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Publication #PI-48

Operation Cleansweep for Pesticides1

Frederick M. Fishel2

Operation Cleansweep is a mobile collection program that provides agricultural producers, nursery and golf course operators, and pest control services a safe and economical method of disposing of cancelled, suspended and unusable pesticides. Proper disposal can be expensive and place a regulatory burden on small agricultural producers and companies. Operation Cleansweep offers an opportunity to avoid these barriers and to promote safe and environmentally sound pesticide use, handling, and disposal. Operation Cleansweep was initiated in 1995 with original intent of collecting lead arsenate, a widely used pesticide in Florida citrus production, but banned for use by the EPA in 1978. During 1995, Operation Cleansweep collected more than 70,000 pounds of lead arsenate. Statewide surveys have identified substantial quantities of cancelled, suspended and unusable pesticides stored throughout Florida. Some of these materials have been in confinement for many years and were in containers unsuitable for proper storage. Some—such as chlordane and DDT—are no longer allowed to be used.

Operation Cleansweep provides for a contractor to come directly to a farm or pesticide application business for pickup and disposal of pesticides when there is a sufficient quantity in a defined area. The Florida Department of Agriculture and Consumer Services, with the help of UF/IFAS Extension agents, county solid waste personnel, product dealers, and trade associations, will collect names, addresses, quantities, and types of cancelled, suspended and unusable pesticides from participants and verify this information.

For more information, contact Shannon Turner (shannon.turner@freshfromflorida.com) at the Florida Department of Agriculture and Consumer Services by calling (850) 617-7853, or visit http://www.dep.state.fl.us/waste/categories/cleansweep-pesticides/. Figure 1 below shows a program flyer for Operation Cleansweep.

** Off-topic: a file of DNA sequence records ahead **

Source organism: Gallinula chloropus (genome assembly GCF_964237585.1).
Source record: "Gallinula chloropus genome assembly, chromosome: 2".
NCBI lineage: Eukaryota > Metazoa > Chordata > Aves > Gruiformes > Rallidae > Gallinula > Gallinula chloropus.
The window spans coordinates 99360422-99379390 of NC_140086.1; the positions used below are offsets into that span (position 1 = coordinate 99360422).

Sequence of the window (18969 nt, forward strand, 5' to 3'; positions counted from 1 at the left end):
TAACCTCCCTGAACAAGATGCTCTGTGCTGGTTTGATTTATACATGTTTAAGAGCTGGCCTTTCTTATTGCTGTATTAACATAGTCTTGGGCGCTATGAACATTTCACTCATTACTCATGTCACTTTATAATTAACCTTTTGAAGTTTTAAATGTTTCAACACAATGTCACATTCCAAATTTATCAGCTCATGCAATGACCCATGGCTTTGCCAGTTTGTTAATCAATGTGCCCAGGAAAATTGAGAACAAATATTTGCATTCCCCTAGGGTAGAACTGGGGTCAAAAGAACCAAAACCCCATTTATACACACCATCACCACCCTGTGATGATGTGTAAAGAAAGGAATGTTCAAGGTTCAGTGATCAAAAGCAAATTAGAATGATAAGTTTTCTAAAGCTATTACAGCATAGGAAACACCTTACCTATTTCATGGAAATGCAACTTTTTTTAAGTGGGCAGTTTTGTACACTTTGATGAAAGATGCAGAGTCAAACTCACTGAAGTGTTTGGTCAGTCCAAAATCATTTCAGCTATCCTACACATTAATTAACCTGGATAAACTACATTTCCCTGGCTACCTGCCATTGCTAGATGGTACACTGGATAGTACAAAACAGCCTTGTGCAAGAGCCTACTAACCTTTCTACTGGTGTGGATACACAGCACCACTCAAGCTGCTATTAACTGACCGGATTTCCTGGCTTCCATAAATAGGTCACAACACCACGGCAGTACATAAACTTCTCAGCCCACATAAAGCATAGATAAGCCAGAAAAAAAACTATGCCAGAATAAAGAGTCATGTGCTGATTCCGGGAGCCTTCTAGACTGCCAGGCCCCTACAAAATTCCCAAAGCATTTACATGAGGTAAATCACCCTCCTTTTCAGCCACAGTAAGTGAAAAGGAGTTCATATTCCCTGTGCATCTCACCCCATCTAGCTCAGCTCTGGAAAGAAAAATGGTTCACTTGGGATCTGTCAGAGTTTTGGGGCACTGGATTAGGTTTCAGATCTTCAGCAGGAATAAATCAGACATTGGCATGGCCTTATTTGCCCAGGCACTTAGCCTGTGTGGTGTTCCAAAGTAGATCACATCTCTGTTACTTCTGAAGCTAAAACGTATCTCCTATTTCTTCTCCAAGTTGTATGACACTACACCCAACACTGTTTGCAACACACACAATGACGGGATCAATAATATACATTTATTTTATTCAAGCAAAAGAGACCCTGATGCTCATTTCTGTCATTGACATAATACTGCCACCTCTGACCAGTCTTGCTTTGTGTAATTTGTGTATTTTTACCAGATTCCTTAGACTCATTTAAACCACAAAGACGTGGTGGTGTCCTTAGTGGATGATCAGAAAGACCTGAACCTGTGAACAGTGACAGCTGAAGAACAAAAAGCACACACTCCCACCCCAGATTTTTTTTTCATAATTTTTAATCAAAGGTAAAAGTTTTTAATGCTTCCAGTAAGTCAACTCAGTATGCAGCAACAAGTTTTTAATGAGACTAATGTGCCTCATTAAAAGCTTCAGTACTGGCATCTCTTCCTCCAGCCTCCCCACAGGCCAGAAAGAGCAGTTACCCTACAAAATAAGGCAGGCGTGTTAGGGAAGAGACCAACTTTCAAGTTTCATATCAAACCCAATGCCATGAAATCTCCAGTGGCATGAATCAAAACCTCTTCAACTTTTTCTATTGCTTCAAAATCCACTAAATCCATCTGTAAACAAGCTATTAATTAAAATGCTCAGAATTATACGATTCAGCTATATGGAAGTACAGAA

Partners and Representatives

  • Florida Peanut Producers Association

  • Florida Turfgrass Association

  • Florida Farm Bureau

  • Florida Fertilizer and Agrichemical Association

  • Florida Fruit and Vegetable Association

  • Florida Landscape Maintenance Association

  • Certified Pest Control Operators

  • Florida Pest Management Association

  • Florida Nursery Growers & Landscape Association

  • Florida Tomato Committee

  • Florida Forestry Association

  • University of Florida Institute of Food and Agricultural Sciences (UF/IFAS)

  • Florida Citrus Mutual

  • Florida Department of Agriculture and Consumer Services

  • Florida Department of Environmental Protection

Footnotes

1.

This document is PI-48, one of a series of the Agronomy Department, UF/IFAS Extension. Original publication date June 2005. Revised October 2014. Visit the EDIS website at http://edis.ifas.ufl.edu.

2.

Frederick M. Fishel, professor, Agronomy Department, and director, Pesticide Information Office; UF/IFAS Extension, Gainesville, FL 32611.


The Institute of Food and Agricultural Sciences (IFAS) is an Equal Opportunity Institution authorized to provide research, educational information and other services only to individuals and institutions that function with non-discrimination with respect to race, creed, color, religion, age, disability, sex, sexual orientation, marital status, national origin, political opinions or affiliations. For more information on obtaining other UF/IFAS Extension publications, contact your county's UF/IFAS Extension office.

U.S. Department of Agriculture, UF/IFAS Extension Service, University of Florida, IFAS, Florida A & M University Cooperative Extension Program, and Boards of County Commissioners Cooperating. Nick T. Place, dean for UF/IFAS Extension.